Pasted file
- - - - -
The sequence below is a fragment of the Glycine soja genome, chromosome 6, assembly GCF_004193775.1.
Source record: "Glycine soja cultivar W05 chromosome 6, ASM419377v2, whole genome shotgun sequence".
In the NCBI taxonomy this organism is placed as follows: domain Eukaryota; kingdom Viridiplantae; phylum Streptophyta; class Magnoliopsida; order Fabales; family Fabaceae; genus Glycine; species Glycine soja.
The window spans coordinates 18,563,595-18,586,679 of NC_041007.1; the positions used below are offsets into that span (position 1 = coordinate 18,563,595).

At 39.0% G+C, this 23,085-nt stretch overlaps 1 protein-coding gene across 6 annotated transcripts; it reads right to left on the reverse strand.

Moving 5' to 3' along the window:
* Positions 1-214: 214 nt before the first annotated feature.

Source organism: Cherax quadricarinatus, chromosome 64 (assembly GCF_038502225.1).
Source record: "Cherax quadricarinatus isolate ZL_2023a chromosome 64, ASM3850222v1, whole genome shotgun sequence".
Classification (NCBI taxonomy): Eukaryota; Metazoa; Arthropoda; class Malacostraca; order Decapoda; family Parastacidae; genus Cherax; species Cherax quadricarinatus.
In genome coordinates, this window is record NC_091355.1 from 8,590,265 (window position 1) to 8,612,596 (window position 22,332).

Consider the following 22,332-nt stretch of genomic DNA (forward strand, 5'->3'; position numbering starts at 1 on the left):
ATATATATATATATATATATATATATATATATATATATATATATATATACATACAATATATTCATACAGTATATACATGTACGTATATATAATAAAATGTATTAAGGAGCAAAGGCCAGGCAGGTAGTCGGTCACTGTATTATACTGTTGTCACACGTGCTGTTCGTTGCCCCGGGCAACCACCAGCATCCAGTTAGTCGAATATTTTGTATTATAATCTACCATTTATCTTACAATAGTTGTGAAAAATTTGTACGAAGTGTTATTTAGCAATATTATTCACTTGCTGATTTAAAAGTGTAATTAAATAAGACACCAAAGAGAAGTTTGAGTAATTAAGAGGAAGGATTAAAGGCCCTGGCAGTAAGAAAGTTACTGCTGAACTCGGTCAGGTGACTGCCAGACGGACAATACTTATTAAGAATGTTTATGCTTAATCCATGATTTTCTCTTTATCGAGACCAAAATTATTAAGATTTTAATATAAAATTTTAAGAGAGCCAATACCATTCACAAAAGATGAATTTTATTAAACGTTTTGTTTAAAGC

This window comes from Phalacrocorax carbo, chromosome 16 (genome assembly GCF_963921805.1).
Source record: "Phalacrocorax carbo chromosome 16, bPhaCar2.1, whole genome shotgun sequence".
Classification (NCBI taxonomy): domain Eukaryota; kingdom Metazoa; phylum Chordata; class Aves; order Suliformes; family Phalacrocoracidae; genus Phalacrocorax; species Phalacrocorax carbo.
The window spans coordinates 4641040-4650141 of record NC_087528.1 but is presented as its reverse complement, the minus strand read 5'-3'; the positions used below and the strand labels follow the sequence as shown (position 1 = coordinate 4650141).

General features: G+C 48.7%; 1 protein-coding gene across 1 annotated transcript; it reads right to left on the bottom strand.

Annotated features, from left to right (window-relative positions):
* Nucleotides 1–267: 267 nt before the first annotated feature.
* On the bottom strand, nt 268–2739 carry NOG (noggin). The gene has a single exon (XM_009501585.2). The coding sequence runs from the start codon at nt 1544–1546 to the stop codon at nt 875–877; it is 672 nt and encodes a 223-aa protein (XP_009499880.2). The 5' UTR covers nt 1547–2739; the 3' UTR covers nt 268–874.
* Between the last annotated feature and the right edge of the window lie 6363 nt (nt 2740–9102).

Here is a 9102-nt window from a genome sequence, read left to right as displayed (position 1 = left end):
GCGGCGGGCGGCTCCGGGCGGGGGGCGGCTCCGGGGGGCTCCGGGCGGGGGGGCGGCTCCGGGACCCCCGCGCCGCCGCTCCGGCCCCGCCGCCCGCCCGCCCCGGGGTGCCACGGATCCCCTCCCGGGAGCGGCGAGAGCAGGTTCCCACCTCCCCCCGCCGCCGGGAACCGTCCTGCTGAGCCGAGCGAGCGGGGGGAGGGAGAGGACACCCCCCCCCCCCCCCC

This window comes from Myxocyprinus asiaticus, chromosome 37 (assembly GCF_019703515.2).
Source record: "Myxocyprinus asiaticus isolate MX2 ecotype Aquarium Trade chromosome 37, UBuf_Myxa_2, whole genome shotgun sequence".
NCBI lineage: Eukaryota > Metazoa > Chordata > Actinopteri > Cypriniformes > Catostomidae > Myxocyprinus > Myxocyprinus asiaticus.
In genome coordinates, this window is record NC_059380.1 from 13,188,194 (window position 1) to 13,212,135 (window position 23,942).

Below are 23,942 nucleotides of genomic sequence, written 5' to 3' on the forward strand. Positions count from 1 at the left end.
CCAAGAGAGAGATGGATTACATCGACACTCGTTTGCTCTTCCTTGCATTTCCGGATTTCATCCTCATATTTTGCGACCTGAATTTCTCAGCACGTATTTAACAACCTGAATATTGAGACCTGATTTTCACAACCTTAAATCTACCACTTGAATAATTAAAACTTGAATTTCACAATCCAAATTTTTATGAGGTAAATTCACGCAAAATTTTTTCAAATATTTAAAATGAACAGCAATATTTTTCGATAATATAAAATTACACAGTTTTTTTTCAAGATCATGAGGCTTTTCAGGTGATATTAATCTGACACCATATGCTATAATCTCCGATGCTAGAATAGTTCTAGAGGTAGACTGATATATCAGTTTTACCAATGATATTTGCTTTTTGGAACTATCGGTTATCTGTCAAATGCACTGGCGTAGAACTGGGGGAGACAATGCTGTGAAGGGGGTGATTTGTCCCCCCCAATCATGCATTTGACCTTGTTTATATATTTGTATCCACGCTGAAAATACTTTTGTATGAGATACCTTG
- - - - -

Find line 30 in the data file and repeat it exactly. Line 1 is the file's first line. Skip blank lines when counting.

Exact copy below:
CCAAGAGAGAGATGGATTACATCGACACTCGTTTGCTCTTCCTTGCATTTCCGGATTTCATCCTCATATTTTGCGACCTGAATTTCTCAGCACGTATTTAACAACCTGAATATTGAGACCTGATTTTCACAACCTTAAATCTACCACTTGAATAATTAAAACTTGAATTTCACAATCCAAATTTTTATGAGGTAAATTCACGCAAAATTTTTTCAAATATTTAAAATGAACAGCAATATTTTTCGATAATATAAAATTACACAGTTTTTTTTCAAGATCATGAGGCTTTTCAGGTGATATTAATCTGACACCATATGCTATAATCTCCGATGCTAGAATAGTTCTAGAGGTAGACTGATATATCAGTTTTACCAATGATATTTGCTTTTTGGAACTATCGGTTATCTGTCAAATGCACTGGCGTAGAACTGGGGGAGACAATGCTGTGAAGGGGGTGATTTGTCCCCCCCAATCATGCATTTGACCTTGTTTATATATTTGTATCCACGCTGAAAATACTTTTGTATGAGATACCTTG